>'attempting' to assure monies is being spent efficiently. If you
The real defense is the ordinary operation of the grant review process.
The reviewers determine that the personnel in the laboratory are qualified to
do the job, that the equipment is sufficient as stated, and examine the theory
of the project in detail to ensure that it seems possible. (This is the
voluntary, independent review that I suggested as a "control" at the
beginning of this post). I don't actually think that a lot of "junk" is
getting through --- the NIH committees rate most grants with the highest
recommendation because they are good science and would yield interesting
results if funded.
>That's why I think we do need lab accreditation and personal
>certification - to help tighten the reign on these types of fraud
Please THINK about this. Would you really enjoy having some bureaucrat from
some hypothetical office come around with a 10-page checklist, and if you have
too many things misdated in your lab notebook, or don't have a degree in the
one of the list of departments they would designate as appropriate, they ban
you from the laboratory and tell you you can reapply in six months?
Would you like to come to the lab one day and find a big notice on your
door that because one of your students admitted to cervically dislocating a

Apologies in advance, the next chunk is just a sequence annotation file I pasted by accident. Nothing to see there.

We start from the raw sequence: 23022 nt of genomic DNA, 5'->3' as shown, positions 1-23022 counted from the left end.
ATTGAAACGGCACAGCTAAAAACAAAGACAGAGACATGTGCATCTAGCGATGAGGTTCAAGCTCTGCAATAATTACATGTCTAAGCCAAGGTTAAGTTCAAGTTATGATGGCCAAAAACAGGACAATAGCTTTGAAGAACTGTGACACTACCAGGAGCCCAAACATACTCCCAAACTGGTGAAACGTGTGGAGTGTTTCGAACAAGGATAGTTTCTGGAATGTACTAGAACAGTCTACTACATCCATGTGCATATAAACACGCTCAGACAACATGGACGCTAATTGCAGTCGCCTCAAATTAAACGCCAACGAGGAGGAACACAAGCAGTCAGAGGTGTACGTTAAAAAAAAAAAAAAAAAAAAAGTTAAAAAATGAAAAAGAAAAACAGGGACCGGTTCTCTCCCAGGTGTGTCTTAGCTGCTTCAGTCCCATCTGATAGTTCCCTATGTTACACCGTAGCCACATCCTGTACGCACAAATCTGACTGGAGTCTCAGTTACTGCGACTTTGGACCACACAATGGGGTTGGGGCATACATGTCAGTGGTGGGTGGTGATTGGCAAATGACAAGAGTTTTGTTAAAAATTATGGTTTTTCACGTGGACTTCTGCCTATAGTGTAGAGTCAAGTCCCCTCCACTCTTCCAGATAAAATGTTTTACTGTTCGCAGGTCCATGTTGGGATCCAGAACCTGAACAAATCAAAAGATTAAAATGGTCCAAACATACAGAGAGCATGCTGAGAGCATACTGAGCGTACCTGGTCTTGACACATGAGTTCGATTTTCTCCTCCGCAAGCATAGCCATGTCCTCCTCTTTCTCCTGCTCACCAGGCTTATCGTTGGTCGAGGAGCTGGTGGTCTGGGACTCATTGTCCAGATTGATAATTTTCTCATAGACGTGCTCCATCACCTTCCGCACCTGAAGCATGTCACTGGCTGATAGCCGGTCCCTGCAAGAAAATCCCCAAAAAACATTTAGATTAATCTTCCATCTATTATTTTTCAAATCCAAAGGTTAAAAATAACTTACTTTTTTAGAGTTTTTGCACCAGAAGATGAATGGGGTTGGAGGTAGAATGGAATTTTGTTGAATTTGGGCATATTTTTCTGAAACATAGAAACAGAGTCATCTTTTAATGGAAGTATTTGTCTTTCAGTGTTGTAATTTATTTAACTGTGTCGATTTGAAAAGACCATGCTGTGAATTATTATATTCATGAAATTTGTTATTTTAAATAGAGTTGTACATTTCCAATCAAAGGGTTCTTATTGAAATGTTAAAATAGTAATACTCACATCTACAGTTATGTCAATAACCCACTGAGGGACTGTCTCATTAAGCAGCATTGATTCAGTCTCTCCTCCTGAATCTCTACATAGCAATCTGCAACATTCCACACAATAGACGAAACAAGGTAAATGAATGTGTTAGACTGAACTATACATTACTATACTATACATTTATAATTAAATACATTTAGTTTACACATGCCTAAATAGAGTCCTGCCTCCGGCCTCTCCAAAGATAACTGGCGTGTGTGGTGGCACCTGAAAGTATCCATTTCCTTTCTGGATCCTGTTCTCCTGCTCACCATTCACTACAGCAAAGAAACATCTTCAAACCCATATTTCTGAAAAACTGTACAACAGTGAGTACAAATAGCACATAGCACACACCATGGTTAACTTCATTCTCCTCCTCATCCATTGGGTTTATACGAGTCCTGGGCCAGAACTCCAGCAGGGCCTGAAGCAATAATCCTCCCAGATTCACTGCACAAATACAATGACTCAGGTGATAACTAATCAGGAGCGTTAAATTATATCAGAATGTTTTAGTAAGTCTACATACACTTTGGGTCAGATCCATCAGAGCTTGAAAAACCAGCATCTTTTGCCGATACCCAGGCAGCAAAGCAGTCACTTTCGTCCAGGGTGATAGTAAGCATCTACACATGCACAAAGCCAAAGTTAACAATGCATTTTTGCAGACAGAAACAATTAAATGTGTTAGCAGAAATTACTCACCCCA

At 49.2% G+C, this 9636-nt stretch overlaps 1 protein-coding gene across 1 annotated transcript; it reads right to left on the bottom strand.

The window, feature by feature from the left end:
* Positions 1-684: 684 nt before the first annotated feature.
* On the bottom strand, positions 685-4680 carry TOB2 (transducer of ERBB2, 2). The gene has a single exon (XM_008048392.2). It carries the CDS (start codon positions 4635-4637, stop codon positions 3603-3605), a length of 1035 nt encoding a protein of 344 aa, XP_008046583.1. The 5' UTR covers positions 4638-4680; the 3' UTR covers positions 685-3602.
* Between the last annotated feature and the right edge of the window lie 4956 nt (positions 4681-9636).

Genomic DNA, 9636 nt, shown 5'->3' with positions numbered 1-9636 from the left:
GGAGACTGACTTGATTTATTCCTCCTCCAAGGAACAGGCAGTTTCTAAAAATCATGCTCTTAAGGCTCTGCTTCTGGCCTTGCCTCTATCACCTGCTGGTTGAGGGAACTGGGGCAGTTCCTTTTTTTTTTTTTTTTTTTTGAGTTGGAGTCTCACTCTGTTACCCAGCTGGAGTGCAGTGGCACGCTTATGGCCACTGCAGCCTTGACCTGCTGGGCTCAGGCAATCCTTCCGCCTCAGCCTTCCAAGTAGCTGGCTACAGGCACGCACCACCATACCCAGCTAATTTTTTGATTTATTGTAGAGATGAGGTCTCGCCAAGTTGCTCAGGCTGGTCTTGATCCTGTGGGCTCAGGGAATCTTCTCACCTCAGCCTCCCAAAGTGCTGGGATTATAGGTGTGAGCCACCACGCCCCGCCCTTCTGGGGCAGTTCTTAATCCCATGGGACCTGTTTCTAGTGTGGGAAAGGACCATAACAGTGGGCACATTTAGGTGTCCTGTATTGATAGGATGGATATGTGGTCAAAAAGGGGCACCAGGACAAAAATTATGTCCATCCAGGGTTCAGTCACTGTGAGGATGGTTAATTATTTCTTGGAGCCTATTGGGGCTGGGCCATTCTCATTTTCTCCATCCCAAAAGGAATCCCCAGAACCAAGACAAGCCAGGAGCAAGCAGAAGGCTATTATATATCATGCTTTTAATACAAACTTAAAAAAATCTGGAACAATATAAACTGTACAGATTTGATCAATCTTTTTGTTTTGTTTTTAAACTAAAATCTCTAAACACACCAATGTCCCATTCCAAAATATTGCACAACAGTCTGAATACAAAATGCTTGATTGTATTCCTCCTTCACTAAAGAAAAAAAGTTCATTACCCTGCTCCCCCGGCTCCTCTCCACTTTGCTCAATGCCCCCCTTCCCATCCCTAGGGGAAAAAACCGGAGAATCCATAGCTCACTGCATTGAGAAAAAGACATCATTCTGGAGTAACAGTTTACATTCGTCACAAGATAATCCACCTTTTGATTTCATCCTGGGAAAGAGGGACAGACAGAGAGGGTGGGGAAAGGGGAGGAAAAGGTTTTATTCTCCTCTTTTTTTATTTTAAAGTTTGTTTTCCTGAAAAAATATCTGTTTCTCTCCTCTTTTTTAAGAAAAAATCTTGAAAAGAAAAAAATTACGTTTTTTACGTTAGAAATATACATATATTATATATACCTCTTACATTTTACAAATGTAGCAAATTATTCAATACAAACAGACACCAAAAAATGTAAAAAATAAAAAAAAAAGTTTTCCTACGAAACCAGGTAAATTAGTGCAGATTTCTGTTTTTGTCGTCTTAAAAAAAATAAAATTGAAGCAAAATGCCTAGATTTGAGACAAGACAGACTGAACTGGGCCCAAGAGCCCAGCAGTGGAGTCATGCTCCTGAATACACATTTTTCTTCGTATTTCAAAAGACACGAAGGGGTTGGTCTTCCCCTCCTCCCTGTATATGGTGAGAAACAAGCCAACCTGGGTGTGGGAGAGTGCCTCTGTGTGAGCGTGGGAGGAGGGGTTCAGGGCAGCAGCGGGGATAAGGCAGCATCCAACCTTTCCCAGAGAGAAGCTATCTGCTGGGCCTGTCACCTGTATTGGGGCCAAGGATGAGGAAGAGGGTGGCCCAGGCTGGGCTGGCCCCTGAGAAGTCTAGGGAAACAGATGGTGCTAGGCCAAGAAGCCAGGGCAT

mouse when the most recent guidelines say to kill it with carbon dioxide that
your lab is shut down for an indefinite period?
Regulation invariably causes these sorts of outrages. If it does not have
enforcement power it is called "toothless", and is meaningless; but if it has
such powers they are inevitably misdirected. There is not an industry or
recreation, however harmless, that has not suffered and been degraded through
the at best earnest-but-ignorant efforts of legislators to establish standards,
in a few hours around a table, that now must override the reasoned decisions
of the most skilled practicioners of a profession. Worse, it is seldom the
case that such motives are disinterested --- one can imagine how far a few
hundred thousand dollars from a biotech company holding a patent on a process
would go toward having that process effectively mandated in every laboratory
by a legislator who feels a desire for campaign contributions.
>> A similar set of arguments can be made concerning patents. But
>>they are the least of the reasons why a patent system is a poor
>>replacement for basic science.
>So how do we fix this? What's your suggestions.
The fundamental suggestion is that people must realize that patents and
copyrights are TAXES. When they were created in the eighteenth century, this
was still obvious; but the Capitalist Fundamentalists of the modern day have
attempted to obscure this point. Even industry spokesmen have admitted,
however, that patents on life are a "commercial right" and not "ownership in
the religious sense" when pressed by an alliance of religious officials.
Once this is recognized, it then becomes thinkable to start looking at the
types of patents being issued, and to ask which ones are actually encouraging
innovation and helping businesses to get started, and which are actually